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October 5, 2023 11 comments News
Claude_Moore_Colonial_Farm_P1010580_(506805279) tofer618 from Brooklyn, NY, CC BY 2.0 , via Wikimedia Commons

Limiting Public Participation: Why No One Should Be Surprised at the CRTC’s Internet Services Registration Requirement Ruling

The CRTC’s decision to require registration for a wide range of Internet sites and services that meet a $10 million revenue threshold, including podcasters, adult sites, and news sites, appears to have taken many Canadians by surprise. For anyone who closely followed Bill C-11, this was entirely expected given that the bill adopts an approach in which all audio and video content anywhere in the world is subject to Canada’s Broadcasting Act. I listed many of the sites that are now caught by the regulations back in 2021 based on an internal Heritage memo that identified many that no one would reasonably describe as web giants. In other words, this isn’t an outlier. Rather, it is how the government crafted the law with a “regulate everything” default and the expectation that the CRTC would establish some exemptions. But even if most Canadians were only vaguely aware of the exceptionally broad scope of Bill C-11, they might still have missed the regulatory process that led the CRTC to establish the $10 million threshold and acknowledge that this is the first step in a bigger regulatory plan. That is because the Commission intentionally limited public participation and rejected efforts to extend the timeline for submissions on the grounds that the issue was “industry focused and relatively narrow in scope.” 

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October 4, 2023 23 comments News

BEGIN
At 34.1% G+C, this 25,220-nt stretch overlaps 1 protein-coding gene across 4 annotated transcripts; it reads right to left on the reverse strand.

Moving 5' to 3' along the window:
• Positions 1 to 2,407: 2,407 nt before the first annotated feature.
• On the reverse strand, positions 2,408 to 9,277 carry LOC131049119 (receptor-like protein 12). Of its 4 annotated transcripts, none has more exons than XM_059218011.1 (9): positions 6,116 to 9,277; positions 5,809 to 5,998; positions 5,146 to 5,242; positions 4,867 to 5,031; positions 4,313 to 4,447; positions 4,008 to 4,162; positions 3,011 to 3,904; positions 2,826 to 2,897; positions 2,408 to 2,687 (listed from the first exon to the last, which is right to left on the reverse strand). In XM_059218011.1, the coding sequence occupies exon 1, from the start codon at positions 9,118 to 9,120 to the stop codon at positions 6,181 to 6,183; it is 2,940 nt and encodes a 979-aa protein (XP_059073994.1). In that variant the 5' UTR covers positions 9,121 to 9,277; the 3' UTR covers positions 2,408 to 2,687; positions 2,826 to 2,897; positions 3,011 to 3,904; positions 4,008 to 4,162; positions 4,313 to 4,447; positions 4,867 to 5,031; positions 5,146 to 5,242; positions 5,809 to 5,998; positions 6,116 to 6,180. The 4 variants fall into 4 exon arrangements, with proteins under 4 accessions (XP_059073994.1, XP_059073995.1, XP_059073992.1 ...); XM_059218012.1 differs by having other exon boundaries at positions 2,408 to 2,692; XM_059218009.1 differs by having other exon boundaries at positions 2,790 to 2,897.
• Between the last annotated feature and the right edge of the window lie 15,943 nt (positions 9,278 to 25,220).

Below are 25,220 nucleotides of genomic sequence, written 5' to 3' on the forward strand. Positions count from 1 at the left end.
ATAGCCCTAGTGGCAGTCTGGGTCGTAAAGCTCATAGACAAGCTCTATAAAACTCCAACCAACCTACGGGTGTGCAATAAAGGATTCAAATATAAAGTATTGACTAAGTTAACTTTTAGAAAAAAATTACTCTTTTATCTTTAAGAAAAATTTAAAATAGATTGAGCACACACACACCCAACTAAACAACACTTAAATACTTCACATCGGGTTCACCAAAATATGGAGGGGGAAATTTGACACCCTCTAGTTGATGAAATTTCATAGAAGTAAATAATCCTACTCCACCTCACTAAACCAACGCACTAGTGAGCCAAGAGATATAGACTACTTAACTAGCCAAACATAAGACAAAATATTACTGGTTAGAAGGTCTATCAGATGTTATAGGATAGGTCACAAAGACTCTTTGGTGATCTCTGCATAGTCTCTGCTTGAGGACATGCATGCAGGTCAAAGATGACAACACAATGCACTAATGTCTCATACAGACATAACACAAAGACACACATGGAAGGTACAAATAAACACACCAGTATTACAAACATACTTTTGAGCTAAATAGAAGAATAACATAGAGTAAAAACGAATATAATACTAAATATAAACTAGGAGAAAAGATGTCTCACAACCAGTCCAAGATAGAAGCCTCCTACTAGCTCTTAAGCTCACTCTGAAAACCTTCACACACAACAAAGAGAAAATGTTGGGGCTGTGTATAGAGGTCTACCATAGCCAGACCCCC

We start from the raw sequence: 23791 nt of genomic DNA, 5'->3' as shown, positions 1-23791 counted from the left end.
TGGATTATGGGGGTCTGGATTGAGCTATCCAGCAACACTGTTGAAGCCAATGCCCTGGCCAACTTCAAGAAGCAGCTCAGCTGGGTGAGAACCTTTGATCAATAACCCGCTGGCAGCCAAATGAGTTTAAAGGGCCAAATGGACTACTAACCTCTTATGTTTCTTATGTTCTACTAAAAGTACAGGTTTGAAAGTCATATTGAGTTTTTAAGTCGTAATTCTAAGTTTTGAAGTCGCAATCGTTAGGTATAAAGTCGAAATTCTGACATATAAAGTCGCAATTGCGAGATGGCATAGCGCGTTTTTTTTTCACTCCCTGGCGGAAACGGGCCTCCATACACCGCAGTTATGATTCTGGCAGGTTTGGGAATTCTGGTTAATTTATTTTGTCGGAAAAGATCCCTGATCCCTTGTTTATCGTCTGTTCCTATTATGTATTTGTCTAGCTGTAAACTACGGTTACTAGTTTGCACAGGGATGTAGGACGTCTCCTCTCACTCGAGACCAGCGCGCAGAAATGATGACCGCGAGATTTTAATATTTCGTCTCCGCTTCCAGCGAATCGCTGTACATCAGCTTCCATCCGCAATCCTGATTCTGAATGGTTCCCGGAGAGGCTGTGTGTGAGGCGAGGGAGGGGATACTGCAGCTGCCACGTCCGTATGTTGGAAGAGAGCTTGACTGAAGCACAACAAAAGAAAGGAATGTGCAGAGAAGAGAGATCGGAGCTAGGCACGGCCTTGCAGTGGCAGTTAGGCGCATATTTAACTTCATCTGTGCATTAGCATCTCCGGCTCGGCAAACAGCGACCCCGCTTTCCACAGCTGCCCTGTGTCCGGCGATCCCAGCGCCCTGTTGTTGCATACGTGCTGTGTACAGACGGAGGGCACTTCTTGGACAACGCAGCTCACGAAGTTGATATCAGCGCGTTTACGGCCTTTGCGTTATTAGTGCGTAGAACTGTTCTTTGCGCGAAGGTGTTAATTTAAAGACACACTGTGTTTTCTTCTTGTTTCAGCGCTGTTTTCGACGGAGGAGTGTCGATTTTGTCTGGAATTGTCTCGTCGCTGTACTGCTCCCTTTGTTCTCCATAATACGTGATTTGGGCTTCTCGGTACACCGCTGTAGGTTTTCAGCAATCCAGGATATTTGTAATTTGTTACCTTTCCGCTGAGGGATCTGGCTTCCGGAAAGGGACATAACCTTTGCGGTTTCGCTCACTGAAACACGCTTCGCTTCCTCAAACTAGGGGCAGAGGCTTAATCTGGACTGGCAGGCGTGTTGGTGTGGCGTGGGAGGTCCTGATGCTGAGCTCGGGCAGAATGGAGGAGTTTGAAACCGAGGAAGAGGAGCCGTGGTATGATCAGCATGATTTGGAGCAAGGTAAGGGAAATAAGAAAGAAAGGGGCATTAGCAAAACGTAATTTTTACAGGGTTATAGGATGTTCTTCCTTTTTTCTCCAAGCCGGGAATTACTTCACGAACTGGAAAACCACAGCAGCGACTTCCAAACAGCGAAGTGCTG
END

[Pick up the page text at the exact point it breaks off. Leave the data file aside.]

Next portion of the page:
Podcasts by Mingo Hagen CC BY 2.0 https://flic.kr/p/4fxWtr

What the CRTC’s New Registration Requirements Mean for Regulating Everything from Online News Services to Podcast Providers

The CRTC last week released the first two of what is likely to become at least a dozen decisions involving the Online Streaming Act (aka Bill C-11). The decision, which attracted considerable commentary over the weekend, involves mandatory registration rules for audio and visual services that include far more than the large streaming services. The Commission says the registrations would give it “de minimis information about online undertakings and their activities in Canada, which would give the Commission an initial understanding of the Canadian online broadcasting landscape and would allow it to communicate with online undertakings.” By contrast, the inclusion of registration requirements for a wide range of undertakings, including some podcast services, online news sites, adult content sites, and social media left some characterizing it as a podcast registry or part of “one of the world’s most repressive online censorship schemes.” So what’s the reality? As is often the case, it is not as bad as critics would suggest, but not nearly as benign as the CRTC would have you believe. 

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October 2, 2023 65 comments News